In sum, we conclude the rebuttable presumption we established in Loaisiga—that the claim is a health care liability claim—applies here. Further, expert health care testimony is needed to prove or refute Sok's claim that Bioderm and Dr. Nguyen breached the appropriate standard of care, and therefore Sok has not rebutted the presumption. Because Sok filed a health care liability claim but failed to serve an expert report as required by the Medical Liability Act, we conclude the court of appeals erred in affirming the trial court's denial of the motion to dismiss. Additionally, Bioderm and Dr. Nguyen requested attorney's fees and costs in the trial court pursuant to section 74.351(b)(1) of the Medical Liability Act. Accordingly, we remand to that court to dismiss Sok's claim against Bioderm and Dr. Nguyen and consider their request for attorney's fees and costs.

FOOTNOTES

1.  Loaisiga v. Cerda, 379 S.W.3d 248, 256 (Tex.2012).

2.  See 21 C.F.R. §§ 801.109(a)(2), 878.4810(b)(1).

3.  Haddock v. Arnspiger, 793 S.W.2d 948, 954 (Tex.1990).

4.  Sok's original petition alleged she suffered third-degree burns, while her second amended petition alleged her burns were second degree. Dr. Nguyen's affidavit, submitted with Bioderm and Dr. Nguyen's motion to dismiss, stated he observed first-degree burns on Sok's legs.

5.  345 S.W.3d 189, 192. The court of appeals relied primarily on a definition of treatment found in a medical dictionary selected by that court as “the care and management of a patient to combat, ameliorate, or prevent a disease, disorder, or injury.” Id. (quoting MOSBY'S MEDICAL DICTIONARY 1880 (8th ed.2009)).

6.  See Cosmetic Procedures Clinic of N. Dallas v. Ayub, 369 S.W.3d 928, 931 (Tex.App.-Dallas 2012, pet. dism'd by agr.); 345 S.W.3d at 192; Ghazali v. Brown, 307 S.W.3d 499, 505 (Tex.App.-Fort Worth 2010, pet. dism'd); Tesoro v. Alvarez, 281 S.W.3d 654, 666 (Tex.App.-Corpus Christi 2009, no pet.).

7.  See Stanford v. Cannon, No. 06–11–00011–CV, 2011 WL 2518856, at *8 (Tex.App.-Texarkana June 8, 2011, no pet.) (mem.op.); Kanase v. Dodson, 303 S.W.3d 846, 850 (Tex.App.-Amarillo 2009, no pet.); Sarwal v. Hill, No. 14–01–01112–CV, 2002 WL 31769295, at *3 (Tex.App.-Houston [14th Dist.] Dec. 12, 2002, no pet.) (mem.op.). All three of these opinions issued before the instant opinion.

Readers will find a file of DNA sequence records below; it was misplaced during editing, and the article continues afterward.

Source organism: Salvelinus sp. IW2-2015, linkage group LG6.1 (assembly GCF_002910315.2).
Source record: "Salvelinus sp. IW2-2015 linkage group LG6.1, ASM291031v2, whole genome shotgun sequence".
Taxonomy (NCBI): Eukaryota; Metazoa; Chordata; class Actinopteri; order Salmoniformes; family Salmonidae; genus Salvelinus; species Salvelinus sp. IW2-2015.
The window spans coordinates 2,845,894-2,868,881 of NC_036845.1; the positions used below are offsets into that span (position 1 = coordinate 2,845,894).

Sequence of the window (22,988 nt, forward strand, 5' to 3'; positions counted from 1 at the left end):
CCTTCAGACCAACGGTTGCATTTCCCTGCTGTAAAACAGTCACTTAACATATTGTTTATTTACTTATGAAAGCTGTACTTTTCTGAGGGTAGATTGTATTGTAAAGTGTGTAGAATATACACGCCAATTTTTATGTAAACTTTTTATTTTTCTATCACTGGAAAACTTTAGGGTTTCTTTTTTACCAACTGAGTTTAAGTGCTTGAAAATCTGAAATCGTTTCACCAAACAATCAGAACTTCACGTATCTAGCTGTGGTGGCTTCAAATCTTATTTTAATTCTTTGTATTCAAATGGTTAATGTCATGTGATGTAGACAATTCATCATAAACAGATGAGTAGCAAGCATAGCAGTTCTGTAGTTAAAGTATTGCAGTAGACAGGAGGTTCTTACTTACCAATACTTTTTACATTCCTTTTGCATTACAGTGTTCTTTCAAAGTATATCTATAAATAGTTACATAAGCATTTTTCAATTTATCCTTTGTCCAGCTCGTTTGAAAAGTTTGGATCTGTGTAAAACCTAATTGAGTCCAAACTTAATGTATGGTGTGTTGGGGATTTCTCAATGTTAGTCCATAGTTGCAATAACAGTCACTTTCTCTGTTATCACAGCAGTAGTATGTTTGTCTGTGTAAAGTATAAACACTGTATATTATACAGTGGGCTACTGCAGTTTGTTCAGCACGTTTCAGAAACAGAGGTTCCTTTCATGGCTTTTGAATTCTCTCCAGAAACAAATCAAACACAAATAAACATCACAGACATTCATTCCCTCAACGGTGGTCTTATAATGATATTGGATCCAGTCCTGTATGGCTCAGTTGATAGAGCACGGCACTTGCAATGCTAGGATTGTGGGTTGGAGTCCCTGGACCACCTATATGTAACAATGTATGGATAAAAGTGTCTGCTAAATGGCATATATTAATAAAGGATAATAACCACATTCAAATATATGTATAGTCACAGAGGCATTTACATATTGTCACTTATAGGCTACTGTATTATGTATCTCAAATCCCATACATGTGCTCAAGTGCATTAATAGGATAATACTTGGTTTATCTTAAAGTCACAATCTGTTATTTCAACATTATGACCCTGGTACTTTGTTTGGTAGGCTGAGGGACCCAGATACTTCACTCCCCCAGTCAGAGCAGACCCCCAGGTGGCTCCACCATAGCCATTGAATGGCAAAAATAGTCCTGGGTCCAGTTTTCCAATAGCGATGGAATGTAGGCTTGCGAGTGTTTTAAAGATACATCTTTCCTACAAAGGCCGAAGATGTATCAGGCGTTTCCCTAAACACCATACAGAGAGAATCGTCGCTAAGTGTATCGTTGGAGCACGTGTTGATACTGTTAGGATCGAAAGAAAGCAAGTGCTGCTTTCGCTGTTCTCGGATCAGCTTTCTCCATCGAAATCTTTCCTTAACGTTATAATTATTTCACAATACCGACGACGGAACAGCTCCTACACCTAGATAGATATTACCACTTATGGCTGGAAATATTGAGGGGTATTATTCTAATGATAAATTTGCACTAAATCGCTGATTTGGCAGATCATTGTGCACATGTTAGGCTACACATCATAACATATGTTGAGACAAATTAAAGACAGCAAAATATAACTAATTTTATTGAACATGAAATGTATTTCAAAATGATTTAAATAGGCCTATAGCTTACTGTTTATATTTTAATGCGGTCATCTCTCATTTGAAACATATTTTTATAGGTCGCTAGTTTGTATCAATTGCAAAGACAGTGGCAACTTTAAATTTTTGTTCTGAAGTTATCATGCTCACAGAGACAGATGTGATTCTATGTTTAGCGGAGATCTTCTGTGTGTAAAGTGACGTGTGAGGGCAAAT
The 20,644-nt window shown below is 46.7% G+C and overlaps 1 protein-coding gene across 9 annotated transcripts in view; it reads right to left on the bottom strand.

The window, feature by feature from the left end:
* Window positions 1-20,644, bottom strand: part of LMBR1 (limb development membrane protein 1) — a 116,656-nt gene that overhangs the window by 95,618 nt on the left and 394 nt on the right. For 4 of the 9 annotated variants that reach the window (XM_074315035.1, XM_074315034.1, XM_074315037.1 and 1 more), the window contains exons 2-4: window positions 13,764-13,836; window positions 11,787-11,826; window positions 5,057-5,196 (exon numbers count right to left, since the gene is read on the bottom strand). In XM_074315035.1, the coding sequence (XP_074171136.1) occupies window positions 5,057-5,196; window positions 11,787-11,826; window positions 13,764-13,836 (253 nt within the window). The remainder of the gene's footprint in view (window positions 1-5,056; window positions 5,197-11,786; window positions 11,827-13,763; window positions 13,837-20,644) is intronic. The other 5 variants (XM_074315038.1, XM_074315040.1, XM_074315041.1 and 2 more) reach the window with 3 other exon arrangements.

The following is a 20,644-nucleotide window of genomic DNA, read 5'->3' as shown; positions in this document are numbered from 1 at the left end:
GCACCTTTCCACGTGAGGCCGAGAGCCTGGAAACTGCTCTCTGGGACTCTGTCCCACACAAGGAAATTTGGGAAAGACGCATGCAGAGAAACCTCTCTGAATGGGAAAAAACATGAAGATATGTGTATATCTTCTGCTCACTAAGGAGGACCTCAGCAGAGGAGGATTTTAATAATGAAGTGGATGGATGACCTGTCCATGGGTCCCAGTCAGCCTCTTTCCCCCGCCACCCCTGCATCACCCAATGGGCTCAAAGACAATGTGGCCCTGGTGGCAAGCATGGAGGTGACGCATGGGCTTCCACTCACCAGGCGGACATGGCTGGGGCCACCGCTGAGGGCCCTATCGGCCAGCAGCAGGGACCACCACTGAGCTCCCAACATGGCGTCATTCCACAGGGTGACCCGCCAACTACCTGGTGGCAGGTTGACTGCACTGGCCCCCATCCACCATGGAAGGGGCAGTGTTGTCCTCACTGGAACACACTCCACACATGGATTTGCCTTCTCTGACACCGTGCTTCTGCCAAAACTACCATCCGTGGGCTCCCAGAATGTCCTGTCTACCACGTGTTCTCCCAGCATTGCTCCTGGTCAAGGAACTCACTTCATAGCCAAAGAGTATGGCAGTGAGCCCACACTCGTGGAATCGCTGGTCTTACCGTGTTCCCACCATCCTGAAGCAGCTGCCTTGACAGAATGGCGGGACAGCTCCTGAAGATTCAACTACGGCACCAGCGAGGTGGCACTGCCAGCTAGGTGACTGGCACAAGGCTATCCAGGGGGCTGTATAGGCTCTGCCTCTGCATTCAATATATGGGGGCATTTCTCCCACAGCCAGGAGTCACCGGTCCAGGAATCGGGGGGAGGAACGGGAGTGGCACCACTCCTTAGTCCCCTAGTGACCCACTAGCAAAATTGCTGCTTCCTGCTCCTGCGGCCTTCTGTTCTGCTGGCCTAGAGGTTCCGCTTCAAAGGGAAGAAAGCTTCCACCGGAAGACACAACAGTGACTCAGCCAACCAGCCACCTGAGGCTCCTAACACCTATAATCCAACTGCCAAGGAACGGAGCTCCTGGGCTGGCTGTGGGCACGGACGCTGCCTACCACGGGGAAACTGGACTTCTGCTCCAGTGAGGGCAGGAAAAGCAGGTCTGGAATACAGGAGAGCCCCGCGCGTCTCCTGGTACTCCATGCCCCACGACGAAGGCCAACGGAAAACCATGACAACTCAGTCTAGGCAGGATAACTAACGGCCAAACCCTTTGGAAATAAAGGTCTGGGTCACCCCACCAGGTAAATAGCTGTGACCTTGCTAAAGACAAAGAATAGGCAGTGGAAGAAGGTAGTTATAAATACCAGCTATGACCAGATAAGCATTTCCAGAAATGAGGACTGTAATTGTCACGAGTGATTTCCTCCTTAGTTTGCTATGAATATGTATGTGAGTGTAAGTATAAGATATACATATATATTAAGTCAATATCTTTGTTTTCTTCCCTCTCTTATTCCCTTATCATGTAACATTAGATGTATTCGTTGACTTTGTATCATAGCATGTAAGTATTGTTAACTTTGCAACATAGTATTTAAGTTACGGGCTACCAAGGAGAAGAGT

8.  The parties also dispute whether Bioderm is a physician and whether it is also a health care provider as an agent of a physician. Because we conclude Bioderm is a health care provider as an affiliate of a physician, we need not reach these issues.

9.  Sok asserts she was not a patient of Dr. Nguyen because she did not meet with him until he examined her burns after the fifth treatment. But as we have previously explained, “[t]he fact that a physician does not deal directly with a patient does not necessarily preclude the existence of a physician-patient relationship.” St. John v. Pope, 901 S.W.2d 420, 424 (Tex.1995).

10.  Though the statute also includes treatment, lack of treatment, safety, professional services, or administrative services directly related to health care as other forms of health care liability claims, Tex. Civ. Prac. & Rem.Code § 74.001(a)(13), neither party asserts that these provisions control in this case.

11.  Treatment and a physician-patient relationship are also elements of a claimed departure from accepted standards of health care. Id. § 74.001(a)(10); Tex. W. Oaks, 371 S.W.3d at 180. But in assessing the application of the rebuttable presumption, we have already determined Sok was a patient receiving treatment. See supra Part II.B.

12.  See also Tex. W. Oaks, 371 S.W.3d at 182; Haddock, 793 S.W.2d at 951 (recognizing that when the nature of the alleged malpractice and injuries are plainly within the common knowledge of laymen, no expert testimony may be required).

13.  793 S.W.2d at 951.

14.  Pursuant to the 2009 legislation, laser hair removal may only be performed by a physician, a person acting under a physician's order, or a person otherwise authorized by law to practice medicine. Tex. Health & Safety Code § 401.521. Additionally, every laser hair removal facility must have a written contract with a consulting physician to: (1) establish proper protocols for the services provided at the facility; (2) audit the facility's protocols and operations; and (3) be available for emergency consultation and appointments. Id. § 401.519.

15.  The Legislation was enacted in May 2009, before Sok filed this suit. Act of May 23, 2009, 81 st Leg., R.S., ch. 303, § 1, secs. 401 .501–.522, 2009 Tex. Gen. Laws 822, 822–25.

16.  The provision indicates that practitioners are individuals “such as physicians, dentists, and veterinarians, licensed by law to use or order the use of such device.” 21 C.F.R. § 801.109(a)(1)(ii).

17.  See 21 C.F.R. § 860.3(c) (providing Class II devices are subject to special controls).

Justice GUZMAN delivered the opinion of the Court.